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CNN's Christiane Amanpour interviewing Kenyan president Uhuru Kenyatta Frame from CNN video
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‘You’re going to get yourself into trouble’ for rejecting LGBT agenda: CNN host to Kenyan President

Matthew Cullinan Hoffman Matthew Cullinan Hoffman Follow Matthew

April 24, 2018 (LifeSiteNews.com) – An incredulous and outraged Christiane Amanpour warned Kenyan president Uhuru Kenyatta on Friday that “you’re going to get yourself into trouble,” following his strong repudiation of the LGBT political agenda in a CNN interview with the journalist.

After Kenyatta made it clear to Amanpour that Kenyan society rejects homosexual behavior and has no interest in establishing “rights” for the practice of sodomy, Amanpour took off her glasses, and, shaking her head, began to scold Kenyatta.

“You’re going to get yourself into trouble, because what you’ve categorically just stated is that this is not an issue for us, for the Kenyan people, and you don’t think that the idea of their privacy, their equality, their rights, is important!” Amanpour told Kenyatta. “This is a global issue right now.”

Amanpour told Kenyatta that Kenya’s law prohibiting sodomy is a “holdover” from “colonial Victorian” law, and claimed that homosexuals “just want to have equal rights the same privacy and equality as all other Kenyans do.” She then asked, “Is that something you aspire to for your country?”

“I want to be very clear, Christiane. I won’t engage in a subject that is not of any major importance to the people of the Republic of Kenya,” responded Kenyatta.

“This is not an issue, as you would want to put it, of human rights. This is an issue of society, of our own base as a culture, as a people, irregardless of which community you come from. This is not acceptable, this is not agreeable, this is not about Uhuru Kenyatta saying yes or no. This is an issue of the people of Kenya themselves, who have bestowed upon themselves a constitution after several years, have clearly stated that this is not a subject that they are willing to engage in at this time.”

Although he acknowledged that the opinions of his people might change in the future, Kenyatta told Amanpour: “That is the position that we have always maintained, those are the laws that we have, and those are laws that are one hundred percent supported by ninety-nine percent of the Kenyan people, irregardless of where they come from.”

However, following Amanpour’s warning that he would “get into trouble” for his views. Kenyatta implied that he might have an opinion of the matter that differs from the majority in his country.

“I am saying that it’s not important to me as the leader of 49 million Kenyans, and after, if you want to ask me my personal opinion, after I finish my process, I can talk about my personal opinion. But as the leader of the people of the Republic of Kenya, I represent that which our people is desirous to be. I have no choice, and that is my position.”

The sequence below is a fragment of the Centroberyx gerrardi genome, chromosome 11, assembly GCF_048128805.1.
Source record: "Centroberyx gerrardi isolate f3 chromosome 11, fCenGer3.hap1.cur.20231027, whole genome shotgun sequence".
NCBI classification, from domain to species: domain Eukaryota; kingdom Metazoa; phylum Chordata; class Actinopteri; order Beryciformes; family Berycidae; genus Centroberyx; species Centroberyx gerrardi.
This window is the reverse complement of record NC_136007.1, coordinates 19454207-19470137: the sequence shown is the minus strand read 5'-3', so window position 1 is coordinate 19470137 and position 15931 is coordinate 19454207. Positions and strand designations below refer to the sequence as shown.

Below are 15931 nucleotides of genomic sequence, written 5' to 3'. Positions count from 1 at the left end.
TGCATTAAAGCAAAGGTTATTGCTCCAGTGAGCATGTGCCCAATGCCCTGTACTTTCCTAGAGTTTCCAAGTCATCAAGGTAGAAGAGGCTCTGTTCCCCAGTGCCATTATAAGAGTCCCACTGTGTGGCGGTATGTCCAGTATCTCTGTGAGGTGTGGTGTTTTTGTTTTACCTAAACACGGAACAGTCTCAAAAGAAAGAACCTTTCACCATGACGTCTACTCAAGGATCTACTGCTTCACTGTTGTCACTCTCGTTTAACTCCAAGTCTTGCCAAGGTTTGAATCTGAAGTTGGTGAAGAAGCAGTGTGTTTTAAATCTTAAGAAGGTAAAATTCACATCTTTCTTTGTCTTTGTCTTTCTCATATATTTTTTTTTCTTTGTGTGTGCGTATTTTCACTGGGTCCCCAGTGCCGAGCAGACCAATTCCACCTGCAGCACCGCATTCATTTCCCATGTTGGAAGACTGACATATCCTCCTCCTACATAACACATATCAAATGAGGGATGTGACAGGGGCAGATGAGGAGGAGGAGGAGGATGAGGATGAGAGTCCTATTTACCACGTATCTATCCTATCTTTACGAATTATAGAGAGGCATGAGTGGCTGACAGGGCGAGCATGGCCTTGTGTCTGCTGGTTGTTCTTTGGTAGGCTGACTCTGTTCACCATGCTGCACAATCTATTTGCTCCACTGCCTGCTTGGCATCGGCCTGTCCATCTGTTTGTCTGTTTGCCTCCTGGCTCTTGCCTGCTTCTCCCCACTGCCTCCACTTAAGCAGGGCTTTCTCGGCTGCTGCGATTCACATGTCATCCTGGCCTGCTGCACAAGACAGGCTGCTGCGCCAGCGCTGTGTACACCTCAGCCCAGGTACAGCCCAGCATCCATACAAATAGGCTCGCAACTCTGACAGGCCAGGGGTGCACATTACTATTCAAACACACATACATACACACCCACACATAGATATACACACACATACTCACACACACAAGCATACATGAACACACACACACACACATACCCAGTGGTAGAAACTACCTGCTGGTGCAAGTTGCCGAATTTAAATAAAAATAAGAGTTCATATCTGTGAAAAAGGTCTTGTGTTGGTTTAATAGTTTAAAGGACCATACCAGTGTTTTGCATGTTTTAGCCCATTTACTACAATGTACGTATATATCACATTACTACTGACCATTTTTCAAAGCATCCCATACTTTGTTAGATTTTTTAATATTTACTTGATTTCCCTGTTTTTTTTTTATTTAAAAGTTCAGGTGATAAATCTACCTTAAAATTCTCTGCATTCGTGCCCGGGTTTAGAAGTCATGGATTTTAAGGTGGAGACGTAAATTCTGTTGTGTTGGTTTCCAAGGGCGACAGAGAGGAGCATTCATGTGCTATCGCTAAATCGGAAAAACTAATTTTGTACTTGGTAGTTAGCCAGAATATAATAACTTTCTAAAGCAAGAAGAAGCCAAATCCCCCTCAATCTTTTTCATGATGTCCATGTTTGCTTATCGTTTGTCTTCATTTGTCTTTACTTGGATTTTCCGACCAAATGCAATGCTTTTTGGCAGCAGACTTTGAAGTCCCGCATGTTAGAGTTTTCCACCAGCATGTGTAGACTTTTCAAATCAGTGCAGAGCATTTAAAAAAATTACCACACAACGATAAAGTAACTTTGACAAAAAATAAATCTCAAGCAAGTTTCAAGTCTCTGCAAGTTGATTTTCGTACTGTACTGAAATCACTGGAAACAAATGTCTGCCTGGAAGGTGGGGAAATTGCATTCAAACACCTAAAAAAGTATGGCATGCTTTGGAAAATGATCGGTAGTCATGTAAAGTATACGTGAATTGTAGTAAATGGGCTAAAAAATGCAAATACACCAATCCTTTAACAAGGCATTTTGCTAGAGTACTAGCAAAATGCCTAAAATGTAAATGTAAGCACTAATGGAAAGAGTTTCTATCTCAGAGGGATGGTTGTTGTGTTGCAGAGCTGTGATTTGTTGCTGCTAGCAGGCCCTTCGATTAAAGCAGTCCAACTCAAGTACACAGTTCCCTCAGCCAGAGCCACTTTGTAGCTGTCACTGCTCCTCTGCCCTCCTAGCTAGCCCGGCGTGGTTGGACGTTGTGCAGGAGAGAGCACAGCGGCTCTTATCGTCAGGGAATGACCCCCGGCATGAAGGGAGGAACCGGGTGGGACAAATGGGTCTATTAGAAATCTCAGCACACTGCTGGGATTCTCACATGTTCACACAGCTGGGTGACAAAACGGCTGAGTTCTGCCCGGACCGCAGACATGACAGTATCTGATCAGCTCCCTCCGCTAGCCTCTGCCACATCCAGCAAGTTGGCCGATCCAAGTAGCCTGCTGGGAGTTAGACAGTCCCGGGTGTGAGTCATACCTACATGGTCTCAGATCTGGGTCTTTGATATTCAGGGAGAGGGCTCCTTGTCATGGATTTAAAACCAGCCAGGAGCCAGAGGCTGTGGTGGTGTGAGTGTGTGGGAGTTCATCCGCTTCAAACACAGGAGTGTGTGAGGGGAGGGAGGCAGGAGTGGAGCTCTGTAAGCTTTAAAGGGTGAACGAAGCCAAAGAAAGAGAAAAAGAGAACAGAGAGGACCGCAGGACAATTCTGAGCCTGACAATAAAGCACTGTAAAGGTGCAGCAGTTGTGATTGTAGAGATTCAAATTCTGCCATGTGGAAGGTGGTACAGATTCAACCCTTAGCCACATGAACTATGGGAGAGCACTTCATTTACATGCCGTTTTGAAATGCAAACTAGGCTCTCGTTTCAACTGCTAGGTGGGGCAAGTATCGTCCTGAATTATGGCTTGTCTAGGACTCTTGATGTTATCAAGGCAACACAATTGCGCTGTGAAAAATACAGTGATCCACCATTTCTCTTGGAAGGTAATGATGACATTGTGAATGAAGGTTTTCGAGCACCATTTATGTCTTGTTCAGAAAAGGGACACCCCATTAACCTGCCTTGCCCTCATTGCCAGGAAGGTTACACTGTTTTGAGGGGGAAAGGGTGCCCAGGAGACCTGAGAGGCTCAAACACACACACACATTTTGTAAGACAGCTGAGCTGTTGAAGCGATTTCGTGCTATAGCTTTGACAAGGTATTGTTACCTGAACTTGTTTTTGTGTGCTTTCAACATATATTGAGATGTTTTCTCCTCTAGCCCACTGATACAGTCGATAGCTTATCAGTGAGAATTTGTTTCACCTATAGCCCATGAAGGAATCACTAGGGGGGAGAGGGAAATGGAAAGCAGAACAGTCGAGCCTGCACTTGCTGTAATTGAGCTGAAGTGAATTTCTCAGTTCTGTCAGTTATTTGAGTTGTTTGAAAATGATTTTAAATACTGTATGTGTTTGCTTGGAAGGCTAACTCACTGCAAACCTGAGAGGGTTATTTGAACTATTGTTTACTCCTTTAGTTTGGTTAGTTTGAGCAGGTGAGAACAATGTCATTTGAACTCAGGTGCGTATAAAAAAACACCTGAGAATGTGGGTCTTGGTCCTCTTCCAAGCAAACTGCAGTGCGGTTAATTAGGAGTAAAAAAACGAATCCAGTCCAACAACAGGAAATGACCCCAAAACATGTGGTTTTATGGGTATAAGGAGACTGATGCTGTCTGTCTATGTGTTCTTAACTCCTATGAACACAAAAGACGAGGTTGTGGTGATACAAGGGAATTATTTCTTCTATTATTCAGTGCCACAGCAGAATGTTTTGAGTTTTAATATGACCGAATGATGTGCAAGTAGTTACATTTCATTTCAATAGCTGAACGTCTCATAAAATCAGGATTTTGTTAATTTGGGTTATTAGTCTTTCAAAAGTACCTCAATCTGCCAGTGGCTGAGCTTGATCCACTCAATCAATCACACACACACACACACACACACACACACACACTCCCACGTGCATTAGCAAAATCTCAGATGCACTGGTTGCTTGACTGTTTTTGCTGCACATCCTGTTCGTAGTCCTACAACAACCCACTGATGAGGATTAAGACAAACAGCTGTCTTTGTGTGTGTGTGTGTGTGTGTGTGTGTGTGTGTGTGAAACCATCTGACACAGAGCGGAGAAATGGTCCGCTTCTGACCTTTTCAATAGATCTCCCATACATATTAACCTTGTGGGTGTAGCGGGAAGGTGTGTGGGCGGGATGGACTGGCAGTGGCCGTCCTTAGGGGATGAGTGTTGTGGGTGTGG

Current law in Kenya prohibits homosexual behavior as “carnal knowledge against the order of nature” as a felony that can be penalized with up to fourteen years in prison. Kenyans, like most other Africans, overwhelmingly reject homosexuality, with 90% calling it “unacceptable” in a 2013 Pew Research poll. This rate is actually lower than other African countries. In Nigeria, the “unacceptable” response was given by 98% of respondents, while 96% gave the same response in Uganda, Senegal, and Ghana.

The new constitution of Kenya, approved in 2010, begins by recognizing “the supremacy of the Almighty God of all creation.” The national anthem begins, “O God of all creation, bless this land and nation.”

U.S. president Barack Obama sought to pressure Kenya to change its laws regarding homosexuality during a state visit to the country in July of 2015, and he received a similarly forceful response from Kenyatta.

“We share so many values -- our common love for democracy, entrepreneurship, value for families,” Kenyatta told Obama. “These are things that we share.  But there are some things that we must admit we don’t share -- our culture, our societies don’t accept. It is very difficult for us to be able to impose on people that which they themselves do not accept.”

“This is why I repeatedly say that, for Kenyans today, the issue of gay rights is really a non-issue,” added Kenyatta.

A Nairobi court is considering a challenge to the country’s anti-sodomy law, and is scheduled to announce the date for the publication of its decision later this week.

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